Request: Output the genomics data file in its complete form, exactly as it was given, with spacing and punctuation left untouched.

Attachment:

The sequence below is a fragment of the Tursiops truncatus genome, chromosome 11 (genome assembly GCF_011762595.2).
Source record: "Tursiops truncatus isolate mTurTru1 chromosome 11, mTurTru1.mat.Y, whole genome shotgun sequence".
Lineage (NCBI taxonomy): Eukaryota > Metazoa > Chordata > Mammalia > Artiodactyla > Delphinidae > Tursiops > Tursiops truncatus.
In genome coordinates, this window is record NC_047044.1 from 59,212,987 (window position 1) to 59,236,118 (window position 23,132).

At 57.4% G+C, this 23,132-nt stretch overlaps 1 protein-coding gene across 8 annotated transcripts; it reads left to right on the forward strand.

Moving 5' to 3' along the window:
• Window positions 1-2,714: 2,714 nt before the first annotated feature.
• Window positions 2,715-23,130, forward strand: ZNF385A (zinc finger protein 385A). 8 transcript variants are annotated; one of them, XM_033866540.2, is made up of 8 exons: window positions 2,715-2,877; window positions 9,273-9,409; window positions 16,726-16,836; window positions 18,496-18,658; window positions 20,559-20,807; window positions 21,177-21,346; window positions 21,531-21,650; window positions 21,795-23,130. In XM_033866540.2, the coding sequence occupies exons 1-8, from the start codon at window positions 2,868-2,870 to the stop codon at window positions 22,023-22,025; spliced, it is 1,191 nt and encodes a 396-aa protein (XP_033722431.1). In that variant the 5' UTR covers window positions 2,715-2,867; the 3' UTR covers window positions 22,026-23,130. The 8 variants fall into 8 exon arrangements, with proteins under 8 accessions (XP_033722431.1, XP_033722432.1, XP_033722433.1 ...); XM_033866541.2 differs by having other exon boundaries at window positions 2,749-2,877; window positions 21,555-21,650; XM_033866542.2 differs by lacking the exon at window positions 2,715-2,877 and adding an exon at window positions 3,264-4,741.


The sequence below is a fragment of the Tursiops truncatus genome, chromosome 11 (genome assembly GCF_011762595.2).
Source record: "Tursiops truncatus isolate mTurTru1 chromosome 11, mTurTru1.mat.Y, whole genome shotgun sequence".
Lineage (NCBI taxonomy): Eukaryota > Metazoa > Chordata > Mammalia > Artiodactyla > Delphinidae > Tursiops > Tursiops truncatus.
In genome coordinates, this window is record NC_047044.1 from 59,212,987 (window position 1) to 59,236,118 (window position 23,132).

At 57.4% G+C, this 23,132-nt stretch overlaps 1 protein-coding gene across 8 annotated transcripts; it reads left to right on the forward strand.

Moving 5' to 3' along the window:
• Window positions 1-2,714: 2,714 nt before the first annotated feature.
• Window positions 2,715-23,130, forward strand: ZNF385A (zinc finger protein 385A). 8 transcript variants are annotated; one of them, XM_033866540.2, is made up of 8 exons: window positions 2,715-2,877; window positions 9,273-9,409; window positions 16,726-16,836; window positions 18,496-18,658; window positions 20,559-20,807; window positions 21,177-21,346; window positions 21,531-21,650; window positions 21,795-23,130. In XM_033866540.2, the coding sequence occupies exons 1-8, from the start codon at window positions 2,868-2,870 to the stop codon at window positions 22,023-22,025; spliced, it is 1,191 nt and encodes a 396-aa protein (XP_033722431.1). In that variant the 5' UTR covers window positions 2,715-2,867; the 3' UTR covers window positions 22,026-23,130. The 8 variants fall into 8 exon arrangements, with proteins under 8 accessions (XP_033722431.1, XP_033722432.1, XP_033722433.1 ...); XM_033866541.2 differs by having other exon boundaries at window positions 2,749-2,877; window positions 21,555-21,650; XM_033866542.2 differs by lacking the exon at window positions 2,715-2,877 and adding an exon at window positions 3,264-4,741.